Instructor: Tom Andrews

Sections: 911 (TTh 9:30-11:00), 932 (TTh 2:00-3:30)

This section of WRDS150 is focused on Critical Thinking in the Digital Era. These modules cover issues including social networking behavior and privacy, climate change denial and hyper-critical thinking, and ‘slacktivism’ and bandwagon political engagement in the 21st century.  We will read articles from scholarly and non-scholarly sources from social science, political science, and humanities backgrounds as well as watching interviews, Ted Talks, and discussion panels. In doing so, we will endeavor to answer such questions as: does the internet still offer users a place to share and consume information honestly?  Do the harms caused by social media use outweigh its many advantages in contemporary society? How have internet communication platforms changed political engagement and awareness? What biases or fallacies are perpetuated by an online world?

Instructor: Dylan Cree

Sections: 912 (TTh 9:30-11:00), 921 (TTh 11:00-12:30)

The main objective of the course WRDS 15O is to introduce you to various forms of academic research and writing. Accordingly, you will learn to write a summary, a research proposal, and a research paper, all of which will provide you with the kinds of writing skills you will use throughout your academic career.In this particular offering of the course our topic will be approaches in media studies and media criticism. Learning from different schools of thought, concepts and theories related to media and culture you will study the relationships between formal, aesthetic, representational and sensory elements of media texts and their surrounding discourses. Throughout the course, some of our guiding questions will be: how are media and cultural texts made?; how do we critique and analyse media and cultural texts?; and, how is an audience constituted?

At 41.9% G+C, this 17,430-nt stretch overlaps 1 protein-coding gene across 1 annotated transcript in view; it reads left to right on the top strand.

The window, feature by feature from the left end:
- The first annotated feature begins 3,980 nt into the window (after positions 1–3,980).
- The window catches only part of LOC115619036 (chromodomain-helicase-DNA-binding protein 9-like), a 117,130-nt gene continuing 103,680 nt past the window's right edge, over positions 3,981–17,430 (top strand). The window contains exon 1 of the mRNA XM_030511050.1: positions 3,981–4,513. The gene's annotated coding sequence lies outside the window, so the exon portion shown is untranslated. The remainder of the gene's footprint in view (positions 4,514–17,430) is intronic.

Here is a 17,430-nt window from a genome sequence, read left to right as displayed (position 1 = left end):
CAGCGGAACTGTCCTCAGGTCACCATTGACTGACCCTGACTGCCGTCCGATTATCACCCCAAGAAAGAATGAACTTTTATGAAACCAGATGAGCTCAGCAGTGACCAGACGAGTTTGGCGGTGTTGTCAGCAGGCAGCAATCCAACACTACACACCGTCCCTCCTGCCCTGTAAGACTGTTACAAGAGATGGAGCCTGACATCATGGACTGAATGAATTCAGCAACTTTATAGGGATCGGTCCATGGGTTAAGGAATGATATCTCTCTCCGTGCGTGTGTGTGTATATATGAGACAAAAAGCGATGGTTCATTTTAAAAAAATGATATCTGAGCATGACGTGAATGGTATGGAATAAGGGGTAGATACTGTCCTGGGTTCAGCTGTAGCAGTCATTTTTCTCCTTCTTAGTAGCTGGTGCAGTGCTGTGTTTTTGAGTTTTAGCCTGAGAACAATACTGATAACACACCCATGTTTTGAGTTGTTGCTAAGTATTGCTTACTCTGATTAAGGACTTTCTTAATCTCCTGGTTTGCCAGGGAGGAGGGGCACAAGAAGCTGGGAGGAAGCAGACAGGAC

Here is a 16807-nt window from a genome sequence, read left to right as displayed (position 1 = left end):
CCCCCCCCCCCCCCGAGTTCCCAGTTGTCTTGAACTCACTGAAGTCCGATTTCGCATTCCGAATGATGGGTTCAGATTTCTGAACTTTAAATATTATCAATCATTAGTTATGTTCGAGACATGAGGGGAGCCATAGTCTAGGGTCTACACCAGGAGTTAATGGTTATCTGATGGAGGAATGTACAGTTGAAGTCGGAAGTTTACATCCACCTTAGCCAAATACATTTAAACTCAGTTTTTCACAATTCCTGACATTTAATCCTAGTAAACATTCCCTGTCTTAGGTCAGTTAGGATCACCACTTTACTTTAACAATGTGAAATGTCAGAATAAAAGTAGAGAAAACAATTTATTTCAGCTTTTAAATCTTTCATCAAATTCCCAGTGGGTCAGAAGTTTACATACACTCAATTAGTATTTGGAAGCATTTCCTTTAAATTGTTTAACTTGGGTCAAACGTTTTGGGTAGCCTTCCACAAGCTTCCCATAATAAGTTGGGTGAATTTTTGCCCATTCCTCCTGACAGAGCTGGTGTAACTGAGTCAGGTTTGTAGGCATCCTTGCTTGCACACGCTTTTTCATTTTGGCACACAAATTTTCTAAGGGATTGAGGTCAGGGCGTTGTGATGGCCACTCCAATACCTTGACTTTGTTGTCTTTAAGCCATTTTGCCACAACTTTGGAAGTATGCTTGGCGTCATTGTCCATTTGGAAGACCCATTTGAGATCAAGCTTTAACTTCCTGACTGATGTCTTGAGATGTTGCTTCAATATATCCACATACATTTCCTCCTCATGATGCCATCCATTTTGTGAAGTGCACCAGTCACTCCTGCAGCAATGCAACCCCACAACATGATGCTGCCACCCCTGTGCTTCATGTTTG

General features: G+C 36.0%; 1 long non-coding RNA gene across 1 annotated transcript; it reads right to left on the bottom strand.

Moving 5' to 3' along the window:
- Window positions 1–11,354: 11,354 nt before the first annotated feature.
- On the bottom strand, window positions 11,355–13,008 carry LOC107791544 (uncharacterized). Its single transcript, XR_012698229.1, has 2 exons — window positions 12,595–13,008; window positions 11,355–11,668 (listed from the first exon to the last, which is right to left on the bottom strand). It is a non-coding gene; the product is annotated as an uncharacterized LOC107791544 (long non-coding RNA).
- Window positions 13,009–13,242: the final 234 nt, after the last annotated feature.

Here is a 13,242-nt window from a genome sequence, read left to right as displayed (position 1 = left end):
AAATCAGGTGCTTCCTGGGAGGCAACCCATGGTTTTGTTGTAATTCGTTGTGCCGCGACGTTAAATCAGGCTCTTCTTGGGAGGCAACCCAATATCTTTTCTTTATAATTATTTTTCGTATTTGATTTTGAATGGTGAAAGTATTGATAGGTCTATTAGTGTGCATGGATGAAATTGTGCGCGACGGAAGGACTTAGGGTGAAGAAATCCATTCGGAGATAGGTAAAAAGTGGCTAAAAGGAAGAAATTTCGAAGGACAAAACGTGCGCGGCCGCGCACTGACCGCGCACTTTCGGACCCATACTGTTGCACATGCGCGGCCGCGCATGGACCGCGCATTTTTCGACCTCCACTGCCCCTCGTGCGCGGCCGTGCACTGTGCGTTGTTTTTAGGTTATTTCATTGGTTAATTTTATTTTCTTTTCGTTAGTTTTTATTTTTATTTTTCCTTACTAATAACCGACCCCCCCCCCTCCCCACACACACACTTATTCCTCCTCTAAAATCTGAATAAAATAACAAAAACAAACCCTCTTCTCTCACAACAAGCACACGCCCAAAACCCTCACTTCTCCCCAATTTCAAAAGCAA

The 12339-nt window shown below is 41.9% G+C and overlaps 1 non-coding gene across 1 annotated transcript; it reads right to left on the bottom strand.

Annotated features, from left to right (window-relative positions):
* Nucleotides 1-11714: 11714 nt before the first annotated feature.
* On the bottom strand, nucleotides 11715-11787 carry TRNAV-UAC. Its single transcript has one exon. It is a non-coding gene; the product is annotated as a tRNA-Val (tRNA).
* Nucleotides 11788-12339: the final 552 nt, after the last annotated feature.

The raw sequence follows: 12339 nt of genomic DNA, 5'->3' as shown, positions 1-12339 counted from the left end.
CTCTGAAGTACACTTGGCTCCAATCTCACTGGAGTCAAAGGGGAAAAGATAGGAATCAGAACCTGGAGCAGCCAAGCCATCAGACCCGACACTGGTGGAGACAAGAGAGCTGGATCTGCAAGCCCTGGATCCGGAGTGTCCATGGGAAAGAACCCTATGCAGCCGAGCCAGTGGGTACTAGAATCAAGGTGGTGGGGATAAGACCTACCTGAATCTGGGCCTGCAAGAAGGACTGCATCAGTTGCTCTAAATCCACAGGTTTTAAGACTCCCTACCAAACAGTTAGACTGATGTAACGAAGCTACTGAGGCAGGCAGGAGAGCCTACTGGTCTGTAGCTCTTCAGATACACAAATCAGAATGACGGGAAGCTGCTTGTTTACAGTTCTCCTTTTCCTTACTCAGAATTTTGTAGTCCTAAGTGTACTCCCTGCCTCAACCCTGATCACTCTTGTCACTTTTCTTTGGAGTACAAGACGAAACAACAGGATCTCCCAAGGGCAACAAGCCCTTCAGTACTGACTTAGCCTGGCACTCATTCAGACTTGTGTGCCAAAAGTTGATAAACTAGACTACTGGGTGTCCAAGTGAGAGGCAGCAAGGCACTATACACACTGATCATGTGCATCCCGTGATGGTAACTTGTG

Instructor: David Newman

Sections: 922 (TTh 11:00-12:30), 931 (TTh 2:00-3:30)